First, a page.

The question of ethical practice here is not about the message being offered to vulnerable social media users. It is about the medium by which that message is being conveyed and its incendiary methods of creating markets of hungry consumers. Yes, Christian ministries are offering a message of truth and hope to these markets. But is paying the drug lords who run the market an ethical practice? And are Christian ministries taking the time to inform their patrons of the health hazards of the medium they are both using?  

Beyond the Target Audience

The target audiences of social media evangelism are not the only vulnerable parties in these efforts. Those who are tasked with responding to inquiries are also falling prey to social media’s addictive devices, but their unhealthy habits or full-blown addictions are easily cloaked in the language of urgency for the gospel and “lives on the line.” Since this type of work is increasingly becoming a full-time job for globally minded Christians, we must recognize the addictive nature of social media ministry as an occupational hazard. Some responders are staying up into early hours of the morning to correspond with people who have reached out, and others report a hesitancy to create boundaries around ministry time on social media and personal time in general.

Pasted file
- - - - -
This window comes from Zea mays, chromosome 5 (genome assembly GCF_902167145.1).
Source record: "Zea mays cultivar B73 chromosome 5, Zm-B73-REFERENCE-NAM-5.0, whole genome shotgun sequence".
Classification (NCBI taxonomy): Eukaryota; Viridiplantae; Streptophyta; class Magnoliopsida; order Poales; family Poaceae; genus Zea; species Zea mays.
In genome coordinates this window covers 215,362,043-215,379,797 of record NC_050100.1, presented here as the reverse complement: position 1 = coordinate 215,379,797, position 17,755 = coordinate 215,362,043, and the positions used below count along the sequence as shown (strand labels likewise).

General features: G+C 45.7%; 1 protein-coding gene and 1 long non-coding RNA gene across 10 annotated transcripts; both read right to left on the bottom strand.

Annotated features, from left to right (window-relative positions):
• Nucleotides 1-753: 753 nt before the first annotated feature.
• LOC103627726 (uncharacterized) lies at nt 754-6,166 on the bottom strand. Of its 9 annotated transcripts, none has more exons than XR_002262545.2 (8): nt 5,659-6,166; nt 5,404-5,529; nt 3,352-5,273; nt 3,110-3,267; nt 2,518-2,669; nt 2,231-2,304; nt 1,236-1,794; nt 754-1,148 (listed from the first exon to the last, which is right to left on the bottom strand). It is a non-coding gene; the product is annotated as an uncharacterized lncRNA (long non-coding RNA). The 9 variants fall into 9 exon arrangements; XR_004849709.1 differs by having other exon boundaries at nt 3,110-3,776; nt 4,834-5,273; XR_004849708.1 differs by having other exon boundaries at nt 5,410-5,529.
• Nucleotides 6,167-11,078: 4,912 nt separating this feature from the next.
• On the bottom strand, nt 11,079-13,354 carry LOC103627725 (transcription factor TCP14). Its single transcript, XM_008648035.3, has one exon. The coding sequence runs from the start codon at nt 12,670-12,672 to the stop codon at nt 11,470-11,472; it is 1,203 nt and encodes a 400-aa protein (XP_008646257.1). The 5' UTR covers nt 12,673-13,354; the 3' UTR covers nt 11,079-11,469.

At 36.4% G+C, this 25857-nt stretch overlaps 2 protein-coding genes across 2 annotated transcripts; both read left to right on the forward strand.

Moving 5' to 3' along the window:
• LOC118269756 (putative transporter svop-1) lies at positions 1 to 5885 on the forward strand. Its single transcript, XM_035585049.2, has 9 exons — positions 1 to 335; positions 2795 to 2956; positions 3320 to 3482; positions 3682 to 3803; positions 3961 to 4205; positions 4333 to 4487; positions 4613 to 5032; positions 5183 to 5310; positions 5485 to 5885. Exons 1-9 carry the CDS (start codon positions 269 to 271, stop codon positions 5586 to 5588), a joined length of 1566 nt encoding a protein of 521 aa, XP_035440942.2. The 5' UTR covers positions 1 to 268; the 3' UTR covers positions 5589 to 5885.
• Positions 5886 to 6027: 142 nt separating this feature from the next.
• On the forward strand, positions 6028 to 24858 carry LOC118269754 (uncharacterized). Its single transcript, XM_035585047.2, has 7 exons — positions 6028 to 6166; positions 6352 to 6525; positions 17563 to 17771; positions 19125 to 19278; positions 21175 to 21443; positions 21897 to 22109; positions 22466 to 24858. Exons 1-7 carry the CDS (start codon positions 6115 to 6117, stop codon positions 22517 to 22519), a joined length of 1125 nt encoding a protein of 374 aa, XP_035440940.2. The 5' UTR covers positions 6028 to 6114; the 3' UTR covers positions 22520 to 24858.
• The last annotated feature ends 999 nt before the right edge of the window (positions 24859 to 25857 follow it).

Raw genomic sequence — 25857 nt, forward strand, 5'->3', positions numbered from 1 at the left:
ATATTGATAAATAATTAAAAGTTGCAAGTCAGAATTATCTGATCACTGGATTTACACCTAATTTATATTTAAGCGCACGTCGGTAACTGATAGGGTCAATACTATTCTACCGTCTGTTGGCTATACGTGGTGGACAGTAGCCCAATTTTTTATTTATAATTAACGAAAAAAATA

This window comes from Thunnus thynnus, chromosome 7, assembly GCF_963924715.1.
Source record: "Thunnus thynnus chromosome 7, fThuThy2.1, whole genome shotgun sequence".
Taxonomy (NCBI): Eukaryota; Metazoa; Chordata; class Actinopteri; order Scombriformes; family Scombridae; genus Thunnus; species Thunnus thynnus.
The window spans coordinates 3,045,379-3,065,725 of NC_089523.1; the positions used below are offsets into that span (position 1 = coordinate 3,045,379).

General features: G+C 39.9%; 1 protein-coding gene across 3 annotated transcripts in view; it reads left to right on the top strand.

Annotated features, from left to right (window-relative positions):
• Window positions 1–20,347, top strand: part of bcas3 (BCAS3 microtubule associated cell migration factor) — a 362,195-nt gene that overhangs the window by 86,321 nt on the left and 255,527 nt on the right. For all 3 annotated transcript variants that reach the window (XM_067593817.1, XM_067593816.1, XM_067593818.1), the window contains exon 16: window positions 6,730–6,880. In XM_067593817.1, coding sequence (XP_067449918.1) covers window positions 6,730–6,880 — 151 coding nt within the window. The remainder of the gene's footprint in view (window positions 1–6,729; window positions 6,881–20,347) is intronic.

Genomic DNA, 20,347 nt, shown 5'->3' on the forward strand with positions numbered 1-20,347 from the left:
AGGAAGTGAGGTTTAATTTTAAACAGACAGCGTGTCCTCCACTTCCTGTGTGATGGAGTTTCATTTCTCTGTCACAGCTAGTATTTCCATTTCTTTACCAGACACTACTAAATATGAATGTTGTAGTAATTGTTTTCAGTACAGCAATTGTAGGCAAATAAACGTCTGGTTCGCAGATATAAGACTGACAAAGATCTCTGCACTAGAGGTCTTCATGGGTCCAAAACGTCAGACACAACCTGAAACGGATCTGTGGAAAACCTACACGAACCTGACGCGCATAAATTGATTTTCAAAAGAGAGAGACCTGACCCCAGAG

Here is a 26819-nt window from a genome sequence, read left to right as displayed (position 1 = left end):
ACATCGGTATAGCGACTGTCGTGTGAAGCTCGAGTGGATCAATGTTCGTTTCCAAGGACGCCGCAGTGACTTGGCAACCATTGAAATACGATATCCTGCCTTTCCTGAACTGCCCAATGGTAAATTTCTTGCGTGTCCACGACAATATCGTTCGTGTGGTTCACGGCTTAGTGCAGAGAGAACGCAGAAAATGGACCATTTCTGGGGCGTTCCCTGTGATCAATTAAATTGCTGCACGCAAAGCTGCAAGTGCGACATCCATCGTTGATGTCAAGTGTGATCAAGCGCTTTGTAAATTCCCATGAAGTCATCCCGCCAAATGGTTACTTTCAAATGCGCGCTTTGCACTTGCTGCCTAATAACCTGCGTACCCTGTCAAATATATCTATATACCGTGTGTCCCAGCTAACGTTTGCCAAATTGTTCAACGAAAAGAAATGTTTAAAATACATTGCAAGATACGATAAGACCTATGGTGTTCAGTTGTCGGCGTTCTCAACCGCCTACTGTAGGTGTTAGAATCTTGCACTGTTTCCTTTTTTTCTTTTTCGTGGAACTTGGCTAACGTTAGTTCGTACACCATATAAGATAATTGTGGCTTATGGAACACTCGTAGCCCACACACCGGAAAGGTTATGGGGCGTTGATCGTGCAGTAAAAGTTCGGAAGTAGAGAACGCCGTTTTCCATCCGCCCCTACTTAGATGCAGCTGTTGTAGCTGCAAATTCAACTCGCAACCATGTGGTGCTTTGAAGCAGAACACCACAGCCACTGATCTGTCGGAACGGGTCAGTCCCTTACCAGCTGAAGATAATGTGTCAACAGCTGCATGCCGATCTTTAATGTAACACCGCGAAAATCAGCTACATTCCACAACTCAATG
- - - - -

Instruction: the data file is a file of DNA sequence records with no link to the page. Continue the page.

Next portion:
The church should never shy away from entering dark places to carry in the light and love of Jesus, and we have a rich history of doing so. Ministering to people who are trapped in substance addiction, sex trafficking, and systemic abuse is the work of the body of Christ. However, we have historically done this work with diligence and awareness of the systems of oppression that can just as easily ensnare and brutalize us. We need to treat social media outreach in much the same way we would treat ministry in night clubs, casinos, or red light districts. The people on the inside may just be passing through, but they are very possibly there because they do not know how to leave. This may mean that people who put their faith in Christ as a result of finding hope on social media were indeed there because of an addiction to the platform. And this may mean that they need recovery rather than an invitation to work as social media evangelists or responders.